EDDT 653 (4)
Religion and Dense Meaning: Parables
This course explores the nature of sacred texts used by practitioners of religion. Because most sacred texts were developed prior to widespread literacy and printing technologies, they require specific reading skills, particularly in extracting practical meaning from densely written texts. Focusing on the Parables of Christ, this course both explores the content of these parables and appropriate reading/ interpretation of these foundational texts.
EDDT 654 (4)
Religion and Extremism
Throughout history, religion has motivated self-sacrifice on behalf of a greater cause. In this course, candidates will study the scriptures, doctrines, and historical contexts that have inspired such movements and actions of extremism and gain an understanding of the power of religion. They will also develop skills in helping students recognize and deal with these influences in their lives and communities.
EDDT 652 (4)
Religion in the Modern World
This seminar investigates the interface of religion and contemporary society through fundamental questions about the meaning of life, the reality of God, and truth and values to live by in a postmodern context. The candidate will examine critically his/her own beliefs and values in the light of popular assumptions and prevalent attitudes in our time, and the deeper questions of life that are addressed by various religious approaches.
EDDR 610 & 619 (2)
Scholars Before Researchers I & II
Scholars Before Researchers I and II are courses taken back-to-back in the first semester of Phase III. The classes are devoted to researching and drafting Chapter Two of the dissertation proposal. Course topics include an overview of the literature review process, advanced library research techniques, and methods of organizing and managing the literature. Candidates will leave the course with a completed draft of their dissertation literature review. A Faculty Chair advises these courses and is involved in the process from topic formulation to proposal defense.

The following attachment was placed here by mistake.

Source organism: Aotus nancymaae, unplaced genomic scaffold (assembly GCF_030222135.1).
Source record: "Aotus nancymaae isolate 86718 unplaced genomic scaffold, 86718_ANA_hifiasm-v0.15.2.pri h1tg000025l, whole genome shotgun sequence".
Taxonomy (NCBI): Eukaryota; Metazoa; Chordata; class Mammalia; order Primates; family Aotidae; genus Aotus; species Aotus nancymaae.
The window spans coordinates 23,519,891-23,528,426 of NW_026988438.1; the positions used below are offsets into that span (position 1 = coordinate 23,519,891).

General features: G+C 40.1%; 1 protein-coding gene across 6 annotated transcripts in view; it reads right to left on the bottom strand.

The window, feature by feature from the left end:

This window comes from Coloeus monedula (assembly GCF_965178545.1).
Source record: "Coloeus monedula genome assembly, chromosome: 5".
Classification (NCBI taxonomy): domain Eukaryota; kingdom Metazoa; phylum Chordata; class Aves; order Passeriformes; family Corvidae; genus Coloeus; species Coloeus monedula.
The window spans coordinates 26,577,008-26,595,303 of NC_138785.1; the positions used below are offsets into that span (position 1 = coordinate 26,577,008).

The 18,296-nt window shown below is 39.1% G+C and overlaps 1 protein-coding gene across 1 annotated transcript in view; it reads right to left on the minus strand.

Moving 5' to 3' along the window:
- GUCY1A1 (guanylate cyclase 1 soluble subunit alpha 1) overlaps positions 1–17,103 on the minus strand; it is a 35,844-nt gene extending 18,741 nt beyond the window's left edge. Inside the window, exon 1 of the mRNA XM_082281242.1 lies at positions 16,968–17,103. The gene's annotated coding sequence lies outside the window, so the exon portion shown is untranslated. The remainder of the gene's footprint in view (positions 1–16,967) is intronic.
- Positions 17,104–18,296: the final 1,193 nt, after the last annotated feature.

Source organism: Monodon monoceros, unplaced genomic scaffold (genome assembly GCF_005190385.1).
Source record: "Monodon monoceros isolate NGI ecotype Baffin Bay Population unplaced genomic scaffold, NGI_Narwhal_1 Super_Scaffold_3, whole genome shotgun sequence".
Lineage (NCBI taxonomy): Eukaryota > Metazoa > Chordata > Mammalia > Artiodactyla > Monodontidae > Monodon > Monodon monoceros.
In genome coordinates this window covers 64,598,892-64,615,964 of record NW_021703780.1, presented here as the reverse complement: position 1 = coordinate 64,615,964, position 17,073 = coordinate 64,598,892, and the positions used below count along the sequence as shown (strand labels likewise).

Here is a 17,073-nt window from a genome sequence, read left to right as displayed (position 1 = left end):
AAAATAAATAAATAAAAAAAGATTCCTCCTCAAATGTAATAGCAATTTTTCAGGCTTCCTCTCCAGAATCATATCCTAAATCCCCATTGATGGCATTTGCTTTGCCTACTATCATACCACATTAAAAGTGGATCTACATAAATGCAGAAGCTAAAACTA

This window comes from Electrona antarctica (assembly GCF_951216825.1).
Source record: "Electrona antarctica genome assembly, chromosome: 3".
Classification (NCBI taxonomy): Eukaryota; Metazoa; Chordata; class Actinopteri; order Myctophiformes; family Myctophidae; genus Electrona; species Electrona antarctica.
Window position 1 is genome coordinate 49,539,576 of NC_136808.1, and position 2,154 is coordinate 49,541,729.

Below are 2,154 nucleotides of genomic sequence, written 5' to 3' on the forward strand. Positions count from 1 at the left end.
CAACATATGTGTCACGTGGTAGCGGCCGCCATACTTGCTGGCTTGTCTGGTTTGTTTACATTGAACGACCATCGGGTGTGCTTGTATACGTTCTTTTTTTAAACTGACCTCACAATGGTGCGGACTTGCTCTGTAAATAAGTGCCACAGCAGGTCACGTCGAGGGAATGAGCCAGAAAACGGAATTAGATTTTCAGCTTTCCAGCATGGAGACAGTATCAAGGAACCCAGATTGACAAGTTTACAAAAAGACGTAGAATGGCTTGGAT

EDDR 620 & 621 (2)
Intense Research Module I & II
The Intense Research Module (IRM) I and II courses assist the candidate in developing the research design and the methods that are employed in the Phase IV research field experience. One intense research module content area is completed in each course to support the development of the dissertation’s research design.
Prerequisites: EDDR 610 & EDDR 619 with grade of P
- Case Study, Narrative, and Action Research
- Correlational, Causal-Comparative, Including Ex Post Facto Research
- Descriptive or Survey Research
- Experimental Research
- Phenomenological and Ethnographic Research
- Policy Research
- Program Evaluation Research
EDDR 697 (2)
This course is designed to assist doctoral candidates in completing their dissertation proposals and prepare candidates to defend the proposals before their dissertation committees. The course continues the Phase III emphasis on developing Scholars Before Researchers by guiding candidates to develop professional writing, research, and presentation skills. Candidates’ Faculty Chairs will instruct, mentor, and advise candidates as they: revise Chapters 2 and 3 of the proposal, write the Chapter 1: Introduction, and then synthesize the full proposal in order to ensure it is defense-worthy. The full dissertation committee will provide input, critique, and support during the development and defense process.
EDDR 698 (1.5)
The dissertation is a scholarly document intended to demonstrate the research competence of the author and to produce greater understanding. It is written in the formal language and style of its discipline or field of study, and it results from a comprehensive, logical, and ethical investigation. The dissertation is an expression of the highest level of critical thought and is expected to be a substantive contribution to the theory or practice of its discipline or field of study.
Candidates are required to complete a minimum of 6 credits of dissertation.
** Extended Dissertation Opportunity
Should you need more time than the allotted two semesters to complete your dissertation, you may register for an additional eight weeks (1.5 credits; not eligible for financial aid) or, if necessary, an extra semester (3 credits; financial aid may be available).
Candidates will be registered for one of the three religion courses (EDDT 653, EDDT 654, or EDDT 652) based on what is being offered at the time, each of which satisfies the religion requirement.